To make your sales forecast more accurate look at your CRM to find out how many deals you have in your sales pipeline as well as your close rate. In addition, consider last year’s growth, planned marketing initiatives and economic factors.

If you make sales on credit or don’t get paid right away, only include what you plan to collect in that period as well as payments from accounts receivable.

Bank Loans or sale of company shares
If you plan to borrow money from a bank, a private lender or a friend that means your business will receive an inflow of cash. The same holds true if you sell company shares to investors as part of your financing activities.

If your company has made investments or has savings that generate interest they would be considered an inflow.

Other sources of income
In some cases your company may have other sources of income which should be included such as: royalties, licensing agreements or dividends from a subsidiary.

Cash outflows to include

Projected Expenses
Expenses are the fixed and variable costs incurred by the business regardless of sales. This may be easier to estimate by looking at last year’s profit and loss statement.

Examples of expenses include office rent, salaries, marketing and cost of sales. Cost of sales refers specifically to the costs incurred to produce goods or services such as raw materials.

In some cases, if you are not paying upfront for your expenses, you will need to factor payments for your accounts payable as well.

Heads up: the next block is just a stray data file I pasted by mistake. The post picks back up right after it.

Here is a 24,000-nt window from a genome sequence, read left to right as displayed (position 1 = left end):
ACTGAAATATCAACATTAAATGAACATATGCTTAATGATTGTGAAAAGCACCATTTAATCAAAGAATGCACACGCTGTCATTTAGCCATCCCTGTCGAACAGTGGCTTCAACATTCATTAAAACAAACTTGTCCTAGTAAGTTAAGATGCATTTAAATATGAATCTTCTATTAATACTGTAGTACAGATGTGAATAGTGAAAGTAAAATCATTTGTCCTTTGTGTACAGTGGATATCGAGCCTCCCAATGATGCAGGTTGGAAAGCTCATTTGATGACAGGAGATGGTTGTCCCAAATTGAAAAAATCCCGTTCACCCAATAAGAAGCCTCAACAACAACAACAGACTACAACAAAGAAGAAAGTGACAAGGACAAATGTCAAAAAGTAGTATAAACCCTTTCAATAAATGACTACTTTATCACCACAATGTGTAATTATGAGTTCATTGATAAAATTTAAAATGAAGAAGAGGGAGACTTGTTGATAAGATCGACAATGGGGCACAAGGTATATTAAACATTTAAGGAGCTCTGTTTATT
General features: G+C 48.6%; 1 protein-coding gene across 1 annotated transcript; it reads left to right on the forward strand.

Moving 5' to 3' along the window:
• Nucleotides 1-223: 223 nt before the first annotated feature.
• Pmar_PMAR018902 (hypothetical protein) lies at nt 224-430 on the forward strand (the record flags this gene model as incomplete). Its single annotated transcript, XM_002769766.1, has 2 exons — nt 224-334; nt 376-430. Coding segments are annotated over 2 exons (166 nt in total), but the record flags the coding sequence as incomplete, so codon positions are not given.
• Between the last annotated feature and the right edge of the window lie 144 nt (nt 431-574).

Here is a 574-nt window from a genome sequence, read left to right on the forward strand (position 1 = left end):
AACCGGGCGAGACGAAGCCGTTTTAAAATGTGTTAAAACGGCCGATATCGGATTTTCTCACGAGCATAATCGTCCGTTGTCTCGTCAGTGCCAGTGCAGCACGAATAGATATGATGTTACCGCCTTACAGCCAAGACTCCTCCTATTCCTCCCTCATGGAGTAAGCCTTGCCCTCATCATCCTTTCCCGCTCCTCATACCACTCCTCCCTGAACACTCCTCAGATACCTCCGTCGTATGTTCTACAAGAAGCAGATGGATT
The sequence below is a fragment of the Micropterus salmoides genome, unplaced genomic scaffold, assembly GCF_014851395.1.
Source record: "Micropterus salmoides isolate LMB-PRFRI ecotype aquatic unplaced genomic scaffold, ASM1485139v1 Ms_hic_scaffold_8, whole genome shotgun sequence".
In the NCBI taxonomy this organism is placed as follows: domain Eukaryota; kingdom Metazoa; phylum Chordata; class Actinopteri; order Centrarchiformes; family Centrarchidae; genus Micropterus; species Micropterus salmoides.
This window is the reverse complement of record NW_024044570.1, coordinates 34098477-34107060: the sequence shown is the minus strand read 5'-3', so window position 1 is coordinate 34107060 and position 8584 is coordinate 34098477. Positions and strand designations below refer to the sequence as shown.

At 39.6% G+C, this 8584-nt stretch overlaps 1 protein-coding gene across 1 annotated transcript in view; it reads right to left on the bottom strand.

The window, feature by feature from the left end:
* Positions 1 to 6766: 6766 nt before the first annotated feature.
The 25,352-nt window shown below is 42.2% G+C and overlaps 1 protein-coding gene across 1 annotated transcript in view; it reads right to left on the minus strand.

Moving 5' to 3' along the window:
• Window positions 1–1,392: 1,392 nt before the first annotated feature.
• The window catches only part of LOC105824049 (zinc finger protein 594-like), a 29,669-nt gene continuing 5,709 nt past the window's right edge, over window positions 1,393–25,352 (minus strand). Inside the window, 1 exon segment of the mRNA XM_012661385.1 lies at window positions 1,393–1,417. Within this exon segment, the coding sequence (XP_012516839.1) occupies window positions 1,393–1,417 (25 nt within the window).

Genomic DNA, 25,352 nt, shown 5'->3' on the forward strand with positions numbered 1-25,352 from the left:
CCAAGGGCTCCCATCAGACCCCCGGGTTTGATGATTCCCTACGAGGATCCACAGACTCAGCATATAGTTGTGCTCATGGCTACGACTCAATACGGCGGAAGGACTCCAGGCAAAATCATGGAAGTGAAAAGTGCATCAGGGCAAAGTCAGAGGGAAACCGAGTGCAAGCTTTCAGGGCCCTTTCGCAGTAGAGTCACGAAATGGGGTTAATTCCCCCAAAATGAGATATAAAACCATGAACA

Investments and purchases
If you plan to make business investments such as renovating your offices, expanding your wharehouse or purchasing equipment these should be included as part of your cash outflows.

Debt repayment
Any loan repayment you make on a monthly basis is considered an outflow.

Taxes and other outings
Taxes more often than not are going to be an outflow resulting from covering your tax liabilities. In somes cases, if the company lost money it could be an inflow, so keep in mind taxes can be both.

As far as other outings go, you should go over your income statement once more as well as other accounting reports to identify if you tend to have other unexpected cash outflows you may be able to predict. Think company van breaking down or attending a new conference.

Get help with your cash flow forecast

Creating a cash flow forecast is much simpler with the use of online accounting software.

Dedicated cash flow management platforms like Float or Futrli allow you to create accurate and up-to date cash flow forecasts and cash flow statements effortlessly by connecting directly to your financial data.

Besides, you can get extra insights and AI powered advice to improve your financial position. So you’ll be saving time and getting better at managing your cash flow.

Alternatively, if you rather do it all yourself you can use a free template like the one below by downloading it here

Cash Flow Forecast Template

Cash flow forecast template. Source: Tide

Rather not create your own cash flow forecasts?

BrooksCity chartered accountants can provide you with the right expertise and knowledge to help you better manage your business cash flow.

We can create an initial cash forecast for your company, provide recommendations and help you make sense of the numbers.

We’ve helped hundreds of business owners just like you stay in control of their finances, grow profits and build a safety cushion. Talk to one of our London accountants today by requesting a quote here and let’s grow your business together.